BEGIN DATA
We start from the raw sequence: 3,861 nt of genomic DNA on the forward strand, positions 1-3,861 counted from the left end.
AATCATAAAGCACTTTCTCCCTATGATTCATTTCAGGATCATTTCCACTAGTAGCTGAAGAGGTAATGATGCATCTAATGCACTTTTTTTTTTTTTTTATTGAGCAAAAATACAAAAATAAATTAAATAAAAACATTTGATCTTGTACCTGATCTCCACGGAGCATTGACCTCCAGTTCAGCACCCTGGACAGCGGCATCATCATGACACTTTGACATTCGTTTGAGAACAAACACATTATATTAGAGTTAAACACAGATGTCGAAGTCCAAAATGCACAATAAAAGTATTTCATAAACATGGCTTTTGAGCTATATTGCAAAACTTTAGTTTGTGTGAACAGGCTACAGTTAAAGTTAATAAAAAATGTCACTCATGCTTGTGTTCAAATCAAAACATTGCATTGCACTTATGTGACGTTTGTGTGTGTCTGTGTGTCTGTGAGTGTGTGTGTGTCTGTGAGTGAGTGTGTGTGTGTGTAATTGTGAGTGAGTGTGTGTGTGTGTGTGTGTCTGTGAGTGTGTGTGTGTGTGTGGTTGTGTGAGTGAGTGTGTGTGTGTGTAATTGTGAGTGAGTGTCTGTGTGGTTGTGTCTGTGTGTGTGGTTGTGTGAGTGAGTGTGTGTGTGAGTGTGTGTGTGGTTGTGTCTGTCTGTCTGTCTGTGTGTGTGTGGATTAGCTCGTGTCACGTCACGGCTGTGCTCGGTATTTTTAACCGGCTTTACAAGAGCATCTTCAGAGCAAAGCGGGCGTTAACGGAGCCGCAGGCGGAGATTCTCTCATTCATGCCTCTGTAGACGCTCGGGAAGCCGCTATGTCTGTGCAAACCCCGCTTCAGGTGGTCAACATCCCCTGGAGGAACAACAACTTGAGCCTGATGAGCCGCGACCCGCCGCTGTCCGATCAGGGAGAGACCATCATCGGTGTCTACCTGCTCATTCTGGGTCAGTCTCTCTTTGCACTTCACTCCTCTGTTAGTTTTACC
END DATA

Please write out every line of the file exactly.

We start from the raw sequence: 3,861 nt of genomic DNA on the forward strand, positions 1-3,861 counted from the left end.
AATCATAAAGCACTTTCTCCCTATGATTCATTTCAGGATCATTTCCACTAGTAGCTGAAGAGGTAATGATGCATCTAATGCACTTTTTTTTTTTTTTTATTGAGCAAAAATACAAAAATAAATTAAATAAAAACATTTGATCTTGTACCTGATCTCCACGGAGCATTGACCTCCAGTTCAGCACCCTGGACAGCGGCATCATCATGACACTTTGACATTCGTTTGAGAACAAACACATTATATTAGAGTTAAACACAGATGTCGAAGTCCAAAATGCACAATAAAAGTATTTCATAAACATGGCTTTTGAGCTATATTGCAAAACTTTAGTTTGTGTGAACAGGCTACAGTTAAAGTTAATAAAAAATGTCACTCATGCTTGTGTTCAAATCAAAACATTGCATTGCACTTATGTGACGTTTGTGTGTGTCTGTGTGTCTGTGAGTGTGTGTGTGTCTGTGAGTGAGTGTGTGTGTGTGTAATTGTGAGTGAGTGTGTGTGTGTGTGTGTGTCTGTGAGTGTGTGTGTGTGTGTGGTTGTGTGAGTGAGTGTGTGTGTGTGTAATTGTGAGTGAGTGTCTGTGTGGTTGTGTCTGTGTGTGTGGTTGTGTGAGTGAGTGTGTGTGTGAGTGTGTGTGTGGTTGTGTCTGTCTGTCTGTCTGTGTGTGTGTGGATTAGCTCGTGTCACGTCACGGCTGTGCTCGGTATTTTTAACCGGCTTTACAAGAGCATCTTCAGAGCAAAGCGGGCGTTAACGGAGCCGCAGGCGGAGATTCTCTCATTCATGCCTCTGTAGACGCTCGGGAAGCCGCTATGTCTGTGCAAACCCCGCTTCAGGTGGTCAACATCCCCTGGAGGAACAACAACTTGAGCCTGATGAGCCGCGACCCGCCGCTGTCCGATCAGGGAGAGACCATCATCGGTGTCTACCTGCTCATTCTGGGTCAGTCTCTCTTTGCACTTCACTCCTCTGTTAGTTTTACC